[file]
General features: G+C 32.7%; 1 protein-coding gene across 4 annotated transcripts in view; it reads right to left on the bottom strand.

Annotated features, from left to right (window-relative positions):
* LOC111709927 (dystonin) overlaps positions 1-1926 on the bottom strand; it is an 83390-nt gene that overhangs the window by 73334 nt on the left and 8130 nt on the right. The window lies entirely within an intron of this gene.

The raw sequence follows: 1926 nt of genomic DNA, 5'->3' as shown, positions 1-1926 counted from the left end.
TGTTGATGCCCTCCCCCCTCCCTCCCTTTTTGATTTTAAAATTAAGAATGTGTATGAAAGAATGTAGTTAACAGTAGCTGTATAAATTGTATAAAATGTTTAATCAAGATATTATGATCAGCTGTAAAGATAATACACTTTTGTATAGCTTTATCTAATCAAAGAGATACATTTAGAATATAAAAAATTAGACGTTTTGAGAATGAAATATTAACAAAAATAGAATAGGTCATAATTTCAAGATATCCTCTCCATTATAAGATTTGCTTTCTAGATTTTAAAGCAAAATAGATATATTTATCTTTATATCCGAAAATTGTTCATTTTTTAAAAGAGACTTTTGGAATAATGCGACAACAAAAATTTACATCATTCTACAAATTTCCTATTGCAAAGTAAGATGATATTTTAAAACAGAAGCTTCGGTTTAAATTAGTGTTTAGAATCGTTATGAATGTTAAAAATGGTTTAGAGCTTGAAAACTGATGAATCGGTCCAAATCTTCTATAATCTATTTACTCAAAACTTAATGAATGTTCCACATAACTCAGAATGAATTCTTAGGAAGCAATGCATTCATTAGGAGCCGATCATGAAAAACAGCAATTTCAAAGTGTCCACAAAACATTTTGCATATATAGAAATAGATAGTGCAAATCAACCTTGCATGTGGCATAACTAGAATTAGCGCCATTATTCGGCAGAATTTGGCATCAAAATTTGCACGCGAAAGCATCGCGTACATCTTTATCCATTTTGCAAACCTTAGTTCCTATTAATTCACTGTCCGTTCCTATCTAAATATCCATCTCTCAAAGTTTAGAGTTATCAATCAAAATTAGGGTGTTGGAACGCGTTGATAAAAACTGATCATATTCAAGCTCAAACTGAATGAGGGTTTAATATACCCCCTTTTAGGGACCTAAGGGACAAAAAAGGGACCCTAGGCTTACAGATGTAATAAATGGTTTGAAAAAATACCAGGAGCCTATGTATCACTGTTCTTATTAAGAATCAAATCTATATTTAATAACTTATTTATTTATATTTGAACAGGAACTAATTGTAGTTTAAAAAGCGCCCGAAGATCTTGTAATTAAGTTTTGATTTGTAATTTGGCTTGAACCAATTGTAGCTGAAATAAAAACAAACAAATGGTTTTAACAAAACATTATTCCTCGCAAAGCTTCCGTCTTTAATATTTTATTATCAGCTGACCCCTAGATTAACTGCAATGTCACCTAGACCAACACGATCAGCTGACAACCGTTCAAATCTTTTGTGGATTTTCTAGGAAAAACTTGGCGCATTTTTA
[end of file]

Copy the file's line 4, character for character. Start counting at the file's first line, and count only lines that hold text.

The raw sequence follows: 1926 nt of genomic DNA, 5'->3' as shown, positions 1-1926 counted from the left end.